The most important issue I see now when companies are looking for an HR leader is the ability to be a strategic partner to the executives. We are already strategic by nature so put us at the table and let us help you move the company forward.

How do you feel when you have to wait for something you really, really want? A great culture; engaged, motivated, and enthusiastic employees; and exponential organizational growth.

Who is Responsible?

This type of growth is not just the responsibility of the HR team but a business partnership between the C-Suite, HR Leaders, and Department Heads.

Today I’d like to talk to you about First, the need for HR leaders to be at “the table” alongside the C-Suite during strategic planning, Second, the roles and responsibilities of each team member, and Finally, how the organization and employees benefit from this strategic business partnership.

Innovation

Start-up businesses along with small to mid-size companies need to be fresh and innovative to attract and retain the type of employees that will propel your organization forward to reach the goals you have set. The problem is that most leadership teams only engage their HR leaders when they have hit a snag or need to clean up a mess that has been made.

Human Resource professionals are more than just “benefit enrollers” and “overhead”. The Director and the other team members in human resources are the strategic partners and revenue generators you are looking for. We already think strategically. We are already processing each decision we make to see the trickle-down effects. We do this when writing policies and procedures; visualizing new benefit options; brainstorming recruiting and retention programs; and creating training, development, and succession plans. We hire the employees that are producing or providing the services that create revenue to propel your organization to reach its strategic goals.

This is Important

Human Resource strategic partnership is very important. Do you have a five to ten-year strategic plan for your company? What better way to get moving toward the goals of those plans with the subject matter experts that can help establish the necessary programs and team members to get you there.

  • HR Leaders are tuned into Federal, State, and Local laws that can and will affect your organization.
  • HR Leaders can realistically assist in the budgeting for people, processes and programs. This is especially helpful in a brand new organization as well as businesses that are not so new but need a collective refresh. If the organization wants significant growth, the investment towards technological advances to keep up with that growth will need to be factored in the beginning of the process so the company doesn’t outgrow the technology they currently have. HR will facilitate the needs as the expansion happens with the technology that adapts and upgrades in tandem with the organization.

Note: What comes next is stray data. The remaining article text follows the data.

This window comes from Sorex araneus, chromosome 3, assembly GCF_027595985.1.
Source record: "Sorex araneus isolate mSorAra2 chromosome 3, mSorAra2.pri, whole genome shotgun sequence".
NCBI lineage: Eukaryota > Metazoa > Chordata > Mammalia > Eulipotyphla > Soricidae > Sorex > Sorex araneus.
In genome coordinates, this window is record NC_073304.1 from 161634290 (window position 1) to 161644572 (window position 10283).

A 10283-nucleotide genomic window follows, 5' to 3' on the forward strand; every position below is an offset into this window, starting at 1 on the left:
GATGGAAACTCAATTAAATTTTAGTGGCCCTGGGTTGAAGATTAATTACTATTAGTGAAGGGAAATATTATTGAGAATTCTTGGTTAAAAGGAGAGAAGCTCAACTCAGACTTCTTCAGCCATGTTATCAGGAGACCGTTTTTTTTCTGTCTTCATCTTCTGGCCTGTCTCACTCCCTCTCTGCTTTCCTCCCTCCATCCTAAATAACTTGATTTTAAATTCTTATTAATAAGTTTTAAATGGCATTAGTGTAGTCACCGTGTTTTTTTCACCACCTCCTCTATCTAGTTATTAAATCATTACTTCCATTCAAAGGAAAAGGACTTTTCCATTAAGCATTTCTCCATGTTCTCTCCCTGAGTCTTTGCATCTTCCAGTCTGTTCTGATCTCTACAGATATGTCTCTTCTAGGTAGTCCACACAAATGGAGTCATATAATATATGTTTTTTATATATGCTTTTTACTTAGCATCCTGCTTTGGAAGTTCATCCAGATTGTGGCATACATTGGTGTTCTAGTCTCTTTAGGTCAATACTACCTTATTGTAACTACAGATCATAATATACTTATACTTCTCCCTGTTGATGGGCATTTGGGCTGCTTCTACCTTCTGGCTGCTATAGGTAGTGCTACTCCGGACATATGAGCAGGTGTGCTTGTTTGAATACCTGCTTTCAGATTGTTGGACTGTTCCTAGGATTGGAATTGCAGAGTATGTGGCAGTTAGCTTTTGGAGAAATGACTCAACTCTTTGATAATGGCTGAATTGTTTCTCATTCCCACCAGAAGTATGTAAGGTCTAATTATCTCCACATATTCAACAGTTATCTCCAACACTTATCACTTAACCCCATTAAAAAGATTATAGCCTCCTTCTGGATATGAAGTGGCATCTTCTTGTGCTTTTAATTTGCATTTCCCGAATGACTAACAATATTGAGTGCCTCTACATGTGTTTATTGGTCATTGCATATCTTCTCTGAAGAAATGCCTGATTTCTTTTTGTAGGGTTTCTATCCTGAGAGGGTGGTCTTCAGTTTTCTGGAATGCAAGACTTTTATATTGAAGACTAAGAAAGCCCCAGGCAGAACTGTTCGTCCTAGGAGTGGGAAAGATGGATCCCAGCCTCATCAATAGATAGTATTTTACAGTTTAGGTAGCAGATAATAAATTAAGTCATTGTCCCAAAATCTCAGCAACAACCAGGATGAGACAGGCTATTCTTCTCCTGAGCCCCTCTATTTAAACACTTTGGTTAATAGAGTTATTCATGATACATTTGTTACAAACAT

• HR Leaders bring to the table, metrics on time-to-hire, cost of recruiting, and turnover to name a few.
  • HR Leaders provide professional development for all employees and leadership training for supervisors, managers, and executives as a tool for retention.

Now Do You See It?

I’m sure you can now see the need for this strategic business partnership with human resources. You might be asking yourself, how can I make sure my HR team can get us to the strategic finish line? Let me tell you.

Best Practices

Here are some best practices for partnering with HR Leadership:

  • Communicate with your executive team about the goals and expansion you are looking for and the type of culture it will take to get you there.
  • Solidify HR as a member of your regular executive strategy meetings.
  • Give HR leadership the resources they will need to build a team to support the success of the organization.
  • Brainstorm ideas of culture, benefits, total rewards packages, and trust that your HR leader knows what they are doing. This is why you hired them in the first place.

Budget resources tactically with the anticipation and expectation that pre-planning and extensive research will catapult your strategy into reality.

It’s Not Rocket Science

You can see that it isn’t difficult to partner with your HR leadership. Let’s look at what may happen if you choose to bring HR into your strategic planning sessions and what may happen if you choose not to.

  • If you do invite your HR leaders to be strategic partners, your organization will be the beneficiary. The culture, processes, policies, and procedures will create the momentum to compliment and expedite the forward progress you are planning on.
  • The problem you face when you don’t have this type of partnership is the lack of additional resources and innovation needed at the forefront of your planning to be the type of organization that stands out and leads the pack rather than be lost in the masses.